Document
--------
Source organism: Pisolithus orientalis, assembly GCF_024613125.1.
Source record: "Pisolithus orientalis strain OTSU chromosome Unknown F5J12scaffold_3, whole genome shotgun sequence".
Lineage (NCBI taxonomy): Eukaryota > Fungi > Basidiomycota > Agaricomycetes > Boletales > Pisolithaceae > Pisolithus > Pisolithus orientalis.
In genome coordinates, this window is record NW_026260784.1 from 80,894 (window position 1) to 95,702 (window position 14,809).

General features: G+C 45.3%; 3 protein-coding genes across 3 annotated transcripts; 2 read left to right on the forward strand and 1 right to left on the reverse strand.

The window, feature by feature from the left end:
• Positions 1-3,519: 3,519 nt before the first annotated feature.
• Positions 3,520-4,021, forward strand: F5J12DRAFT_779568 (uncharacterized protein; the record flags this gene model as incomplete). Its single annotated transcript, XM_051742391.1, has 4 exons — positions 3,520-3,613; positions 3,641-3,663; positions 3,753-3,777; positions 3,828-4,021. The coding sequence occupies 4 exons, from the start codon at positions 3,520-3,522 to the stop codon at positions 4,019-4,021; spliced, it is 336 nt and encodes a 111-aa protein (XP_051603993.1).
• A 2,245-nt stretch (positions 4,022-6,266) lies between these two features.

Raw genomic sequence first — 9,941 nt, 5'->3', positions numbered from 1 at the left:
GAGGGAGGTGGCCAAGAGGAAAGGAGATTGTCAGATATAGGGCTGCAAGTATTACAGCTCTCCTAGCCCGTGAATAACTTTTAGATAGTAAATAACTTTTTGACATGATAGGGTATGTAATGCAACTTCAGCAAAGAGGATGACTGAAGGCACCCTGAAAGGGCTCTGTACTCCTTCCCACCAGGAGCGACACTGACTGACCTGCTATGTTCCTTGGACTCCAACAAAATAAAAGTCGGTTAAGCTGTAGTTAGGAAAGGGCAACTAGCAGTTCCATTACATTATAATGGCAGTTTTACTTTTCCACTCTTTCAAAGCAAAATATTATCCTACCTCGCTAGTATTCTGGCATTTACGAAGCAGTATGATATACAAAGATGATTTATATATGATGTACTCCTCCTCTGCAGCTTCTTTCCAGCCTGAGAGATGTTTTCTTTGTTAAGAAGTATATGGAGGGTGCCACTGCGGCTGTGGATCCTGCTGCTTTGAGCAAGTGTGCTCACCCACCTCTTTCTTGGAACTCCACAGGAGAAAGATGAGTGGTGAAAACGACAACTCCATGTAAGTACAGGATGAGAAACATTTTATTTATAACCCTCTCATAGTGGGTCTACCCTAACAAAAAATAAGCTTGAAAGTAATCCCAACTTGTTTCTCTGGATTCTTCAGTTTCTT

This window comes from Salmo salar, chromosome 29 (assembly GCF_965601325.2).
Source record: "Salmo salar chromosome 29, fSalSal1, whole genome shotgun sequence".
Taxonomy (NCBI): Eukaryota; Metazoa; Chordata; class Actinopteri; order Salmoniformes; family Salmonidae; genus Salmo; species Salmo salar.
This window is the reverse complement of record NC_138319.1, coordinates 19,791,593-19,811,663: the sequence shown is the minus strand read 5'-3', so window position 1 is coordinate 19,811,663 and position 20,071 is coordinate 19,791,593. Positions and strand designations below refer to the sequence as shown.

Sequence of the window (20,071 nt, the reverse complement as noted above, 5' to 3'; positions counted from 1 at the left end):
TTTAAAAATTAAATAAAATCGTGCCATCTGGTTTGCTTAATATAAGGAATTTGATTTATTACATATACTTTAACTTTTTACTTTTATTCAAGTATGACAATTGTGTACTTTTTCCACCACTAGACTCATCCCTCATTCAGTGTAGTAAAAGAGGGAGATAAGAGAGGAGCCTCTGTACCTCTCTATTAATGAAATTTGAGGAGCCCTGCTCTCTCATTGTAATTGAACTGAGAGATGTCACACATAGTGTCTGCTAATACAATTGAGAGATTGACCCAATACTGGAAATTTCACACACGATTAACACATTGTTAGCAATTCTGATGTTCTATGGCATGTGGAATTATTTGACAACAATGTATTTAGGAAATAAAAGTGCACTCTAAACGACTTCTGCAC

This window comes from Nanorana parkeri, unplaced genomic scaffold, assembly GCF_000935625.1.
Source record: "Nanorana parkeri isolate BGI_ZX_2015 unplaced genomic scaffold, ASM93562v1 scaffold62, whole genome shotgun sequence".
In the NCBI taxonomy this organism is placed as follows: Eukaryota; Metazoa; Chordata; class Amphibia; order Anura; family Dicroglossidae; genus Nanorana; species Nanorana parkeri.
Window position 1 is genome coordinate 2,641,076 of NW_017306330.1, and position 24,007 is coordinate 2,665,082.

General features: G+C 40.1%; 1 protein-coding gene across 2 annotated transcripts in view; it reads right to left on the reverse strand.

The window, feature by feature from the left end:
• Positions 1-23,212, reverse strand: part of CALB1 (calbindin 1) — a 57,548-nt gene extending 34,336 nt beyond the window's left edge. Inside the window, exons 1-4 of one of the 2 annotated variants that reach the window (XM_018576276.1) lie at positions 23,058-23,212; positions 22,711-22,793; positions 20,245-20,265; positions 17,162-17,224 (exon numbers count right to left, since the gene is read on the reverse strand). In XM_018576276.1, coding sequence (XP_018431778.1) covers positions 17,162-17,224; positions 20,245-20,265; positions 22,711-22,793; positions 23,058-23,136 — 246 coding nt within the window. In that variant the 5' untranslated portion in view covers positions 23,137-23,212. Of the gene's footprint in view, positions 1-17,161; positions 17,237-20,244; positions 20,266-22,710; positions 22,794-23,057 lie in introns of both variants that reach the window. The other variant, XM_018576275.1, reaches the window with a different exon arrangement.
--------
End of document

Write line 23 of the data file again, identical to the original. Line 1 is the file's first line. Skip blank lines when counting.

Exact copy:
The window, feature by feature from the left end: